Break out the popcorn, Hulu fans! The popular video-streaming service announced that it will now offer full episodes of select TV shows for free on its mobile app.
For those of you who have already plunked down the $7.99 a month fee for a Hulu Plus subscription, this doesn't mean anything. However, for pirates who say, Give me free TV, or give me death! this is a victory indeed. Users will now be able to watch full episodes with some slight ad interruption on their tablets and smartphones.
"With our re-imagining of mobile viewing, we want you, our viewers, to have more access to the content you love, right at your fingertips," Hulu CEO Mike Hopkins said on a company blog post.
Of course, not too many shows will be free, so it's not as if you'll be able to watch every show you love for free, but still, some free TV is better than no free TV. Hopkins also took the opportunity to brag about Hulu's large and ever-growing viewing public.
"Hulu Plus is now accessible on more than 400 million internet-connected devices in the United States, including Xbox One, PlayStation 4, Chromecast, and most recently, Amazon's new set-top box, Amazon Fire TV," he said. "After redesigning our living room devices such as Roku and Wii-U, we saw average-minutes-viewed increase by over 30 percent. And out of our tens of millions of viewers, there are 3,000 unique ways Hulu viewers access content on Hulu and Hulu Plus (for example, I watch on my iPad and Apple TV)."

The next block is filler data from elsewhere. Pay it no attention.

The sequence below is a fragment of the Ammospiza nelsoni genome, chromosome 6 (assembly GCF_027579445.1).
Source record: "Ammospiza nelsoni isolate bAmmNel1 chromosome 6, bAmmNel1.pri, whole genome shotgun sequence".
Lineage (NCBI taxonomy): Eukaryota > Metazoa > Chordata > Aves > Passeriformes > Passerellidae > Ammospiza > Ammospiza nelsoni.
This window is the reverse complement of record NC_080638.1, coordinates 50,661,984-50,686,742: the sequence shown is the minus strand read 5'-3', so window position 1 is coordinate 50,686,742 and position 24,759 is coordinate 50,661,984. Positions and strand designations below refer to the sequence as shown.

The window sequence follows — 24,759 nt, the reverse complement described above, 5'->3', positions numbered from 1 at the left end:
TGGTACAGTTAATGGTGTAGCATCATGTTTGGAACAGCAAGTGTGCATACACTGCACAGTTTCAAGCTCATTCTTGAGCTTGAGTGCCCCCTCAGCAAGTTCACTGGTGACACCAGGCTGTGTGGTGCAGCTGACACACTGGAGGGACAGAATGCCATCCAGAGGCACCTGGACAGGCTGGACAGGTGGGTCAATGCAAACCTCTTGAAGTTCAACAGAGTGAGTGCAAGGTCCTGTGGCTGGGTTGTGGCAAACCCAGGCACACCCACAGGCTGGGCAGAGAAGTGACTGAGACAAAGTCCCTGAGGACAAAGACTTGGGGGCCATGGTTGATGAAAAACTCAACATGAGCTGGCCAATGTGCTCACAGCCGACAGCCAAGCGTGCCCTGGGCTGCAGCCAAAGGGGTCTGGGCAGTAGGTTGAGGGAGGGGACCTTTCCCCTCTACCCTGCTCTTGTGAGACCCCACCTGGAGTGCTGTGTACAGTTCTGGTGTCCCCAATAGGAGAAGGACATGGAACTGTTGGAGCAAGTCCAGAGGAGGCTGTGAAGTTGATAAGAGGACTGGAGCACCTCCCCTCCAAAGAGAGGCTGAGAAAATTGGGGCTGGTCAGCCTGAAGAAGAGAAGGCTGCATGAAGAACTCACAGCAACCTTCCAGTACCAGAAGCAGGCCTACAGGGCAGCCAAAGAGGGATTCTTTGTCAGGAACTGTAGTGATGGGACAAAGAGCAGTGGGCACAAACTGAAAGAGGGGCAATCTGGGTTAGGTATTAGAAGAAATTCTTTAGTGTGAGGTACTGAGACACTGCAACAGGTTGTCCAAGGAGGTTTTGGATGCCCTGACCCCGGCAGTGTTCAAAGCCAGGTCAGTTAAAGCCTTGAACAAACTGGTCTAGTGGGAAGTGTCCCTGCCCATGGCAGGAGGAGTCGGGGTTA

He also announced that several of your favorite Hulu original series will be renewed for a second season. "Deadbeat" will get a second season and so will "The Awesomes," "Quick Draw" and "East Los High." In fact, the last three shows already have premiere dates set. Hulu will also introduce a few new original series, including "The Next Step," a teen-centric dance show, which starts on May 28 and the satirical "Hotwives of Orlando," which will debut in July.
Overall, Hopkins' announcements were good news for Hulu fans, bad news for cable providers and a challenge to Netflix, which also has original series and offers content by paid subscription only. Now that people have so many more options when it comes to streaming videos and TV shows from mobile devices, desktop computers and TV-connected video-streaming hardware, such as Roku, Chromecast, Fire TV and Apple TV, video-streaming services such as Hulu and Netflix will only continue to grow.